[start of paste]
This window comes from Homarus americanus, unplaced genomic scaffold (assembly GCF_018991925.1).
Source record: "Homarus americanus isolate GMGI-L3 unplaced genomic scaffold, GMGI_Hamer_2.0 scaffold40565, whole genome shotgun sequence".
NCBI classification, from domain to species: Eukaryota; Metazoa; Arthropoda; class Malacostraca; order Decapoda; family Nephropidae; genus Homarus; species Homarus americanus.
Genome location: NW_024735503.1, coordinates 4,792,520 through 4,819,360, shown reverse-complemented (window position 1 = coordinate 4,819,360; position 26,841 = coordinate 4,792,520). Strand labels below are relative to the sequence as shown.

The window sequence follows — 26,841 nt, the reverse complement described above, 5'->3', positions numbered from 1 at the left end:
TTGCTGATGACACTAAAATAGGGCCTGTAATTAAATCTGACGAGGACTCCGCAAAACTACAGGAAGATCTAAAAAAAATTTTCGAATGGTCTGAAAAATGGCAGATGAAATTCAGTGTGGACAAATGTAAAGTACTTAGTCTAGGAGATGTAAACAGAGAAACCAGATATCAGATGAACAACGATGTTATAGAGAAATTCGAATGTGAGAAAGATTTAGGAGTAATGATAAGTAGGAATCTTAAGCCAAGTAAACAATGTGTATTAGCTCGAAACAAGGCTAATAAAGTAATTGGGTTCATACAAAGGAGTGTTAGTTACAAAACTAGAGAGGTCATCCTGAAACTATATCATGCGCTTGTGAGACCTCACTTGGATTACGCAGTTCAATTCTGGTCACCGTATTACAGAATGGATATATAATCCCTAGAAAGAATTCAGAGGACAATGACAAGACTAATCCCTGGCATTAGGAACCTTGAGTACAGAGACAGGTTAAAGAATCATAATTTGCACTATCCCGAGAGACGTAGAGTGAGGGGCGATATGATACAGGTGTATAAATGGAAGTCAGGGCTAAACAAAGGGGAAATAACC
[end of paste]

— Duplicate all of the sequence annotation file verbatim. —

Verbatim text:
This window comes from Homarus americanus, unplaced genomic scaffold (assembly GCF_018991925.1).
Source record: "Homarus americanus isolate GMGI-L3 unplaced genomic scaffold, GMGI_Hamer_2.0 scaffold40565, whole genome shotgun sequence".
NCBI classification, from domain to species: Eukaryota; Metazoa; Arthropoda; class Malacostraca; order Decapoda; family Nephropidae; genus Homarus; species Homarus americanus.
Genome location: NW_024735503.1, coordinates 4,792,520 through 4,819,360, shown reverse-complemented (window position 1 = coordinate 4,819,360; position 26,841 = coordinate 4,792,520). Strand labels below are relative to the sequence as shown.

The window sequence follows — 26,841 nt, the reverse complement described above, 5'->3', positions numbered from 1 at the left end:
TTGCTGATGACACTAAAATAGGGCCTGTAATTAAATCTGACGAGGACTCCGCAAAACTACAGGAAGATCTAAAAAAAATTTTCGAATGGTCTGAAAAATGGCAGATGAAATTCAGTGTGGACAAATGTAAAGTACTTAGTCTAGGAGATGTAAACAGAGAAACCAGATATCAGATGAACAACGATGTTATAGAGAAATTCGAATGTGAGAAAGATTTAGGAGTAATGATAAGTAGGAATCTTAAGCCAAGTAAACAATGTGTATTAGCTCGAAACAAGGCTAATAAAGTAATTGGGTTCATACAAAGGAGTGTTAGTTACAAAACTAGAGAGGTCATCCTGAAACTATATCATGCGCTTGTGAGACCTCACTTGGATTACGCAGTTCAATTCTGGTCACCGTATTACAGAATGGATATATAATCCCTAGAAAGAATTCAGAGGACAATGACAAGACTAATCCCTGGCATTAGGAACCTTGAGTACAGAGACAGGTTAAAGAATCATAATTTGCACTATCCCGAGAGACGTAGAGTGAGGGGCGATATGATACAGGTGTATAAATGGAAGTCAGGGCTAAACAAAGGGGAAATAACC